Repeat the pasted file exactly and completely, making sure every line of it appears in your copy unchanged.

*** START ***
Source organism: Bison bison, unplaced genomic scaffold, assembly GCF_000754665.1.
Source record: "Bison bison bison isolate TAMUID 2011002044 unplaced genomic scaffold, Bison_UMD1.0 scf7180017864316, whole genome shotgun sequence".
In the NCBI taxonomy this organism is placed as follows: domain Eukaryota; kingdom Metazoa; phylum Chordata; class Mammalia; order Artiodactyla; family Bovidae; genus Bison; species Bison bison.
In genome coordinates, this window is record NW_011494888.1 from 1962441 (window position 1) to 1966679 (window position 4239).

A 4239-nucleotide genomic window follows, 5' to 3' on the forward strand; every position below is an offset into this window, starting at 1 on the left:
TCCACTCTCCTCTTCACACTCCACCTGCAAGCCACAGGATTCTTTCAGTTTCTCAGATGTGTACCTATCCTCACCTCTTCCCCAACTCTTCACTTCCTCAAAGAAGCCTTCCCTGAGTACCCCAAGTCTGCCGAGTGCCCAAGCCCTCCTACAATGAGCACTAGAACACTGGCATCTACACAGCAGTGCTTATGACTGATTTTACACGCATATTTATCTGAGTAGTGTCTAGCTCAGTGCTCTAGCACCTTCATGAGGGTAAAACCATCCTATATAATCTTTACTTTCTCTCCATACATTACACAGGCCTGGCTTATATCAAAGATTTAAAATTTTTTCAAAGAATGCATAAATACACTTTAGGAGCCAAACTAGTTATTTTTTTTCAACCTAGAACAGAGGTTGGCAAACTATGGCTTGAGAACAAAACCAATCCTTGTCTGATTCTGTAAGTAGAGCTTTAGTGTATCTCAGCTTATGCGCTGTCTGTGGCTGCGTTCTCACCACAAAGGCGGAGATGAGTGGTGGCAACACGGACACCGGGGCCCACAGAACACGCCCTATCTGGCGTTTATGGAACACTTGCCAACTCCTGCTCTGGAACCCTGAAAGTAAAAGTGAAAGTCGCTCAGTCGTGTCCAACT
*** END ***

Source organism: Bison bison, unplaced genomic scaffold, assembly GCF_000754665.1.
Source record: "Bison bison bison isolate TAMUID 2011002044 unplaced genomic scaffold, Bison_UMD1.0 scf7180017864316, whole genome shotgun sequence".
In the NCBI taxonomy this organism is placed as follows: domain Eukaryota; kingdom Metazoa; phylum Chordata; class Mammalia; order Artiodactyla; family Bovidae; genus Bison; species Bison bison.
In genome coordinates, this window is record NW_011494888.1 from 1962441 (window position 1) to 1966679 (window position 4239).

A 4239-nucleotide genomic window follows, 5' to 3' on the forward strand; every position below is an offset into this window, starting at 1 on the left:
TCCACTCTCCTCTTCACACTCCACCTGCAAGCCACAGGATTCTTTCAGTTTCTCAGATGTGTACCTATCCTCACCTCTTCCCCAACTCTTCACTTCCTCAAAGAAGCCTTCCCTGAGTACCCCAAGTCTGCCGAGTGCCCAAGCCCTCCTACAATGAGCACTAGAACACTGGCATCTACACAGCAGTGCTTATGACTGATTTTACACGCATATTTATCTGAGTAGTGTCTAGCTCAGTGCTCTAGCACCTTCATGAGGGTAAAACCATCCTATATAATCTTTACTTTCTCTCCATACATTACACAGGCCTGGCTTATATCAAAGATTTAAAATTTTTTCAAAGAATGCATAAATACACTTTAGGAGCCAAACTAGTTATTTTTTTTCAACCTAGAACAGAGGTTGGCAAACTATGGCTTGAGAACAAAACCAATCCTTGTCTGATTCTGTAAGTAGAGCTTTAGTGTATCTCAGCTTATGCGCTGTCTGTGGCTGCGTTCTCACCACAAAGGCGGAGATGAGTGGTGGCAACACGGACACCGGGGCCCACAGAACACGCCCTATCTGGCGTTTATGGAACACTTGCCAACTCCTGCTCTGGAACCCTGAAAGTAAAAGTGAAAGTCGCTCAGTCGTGTCCAACT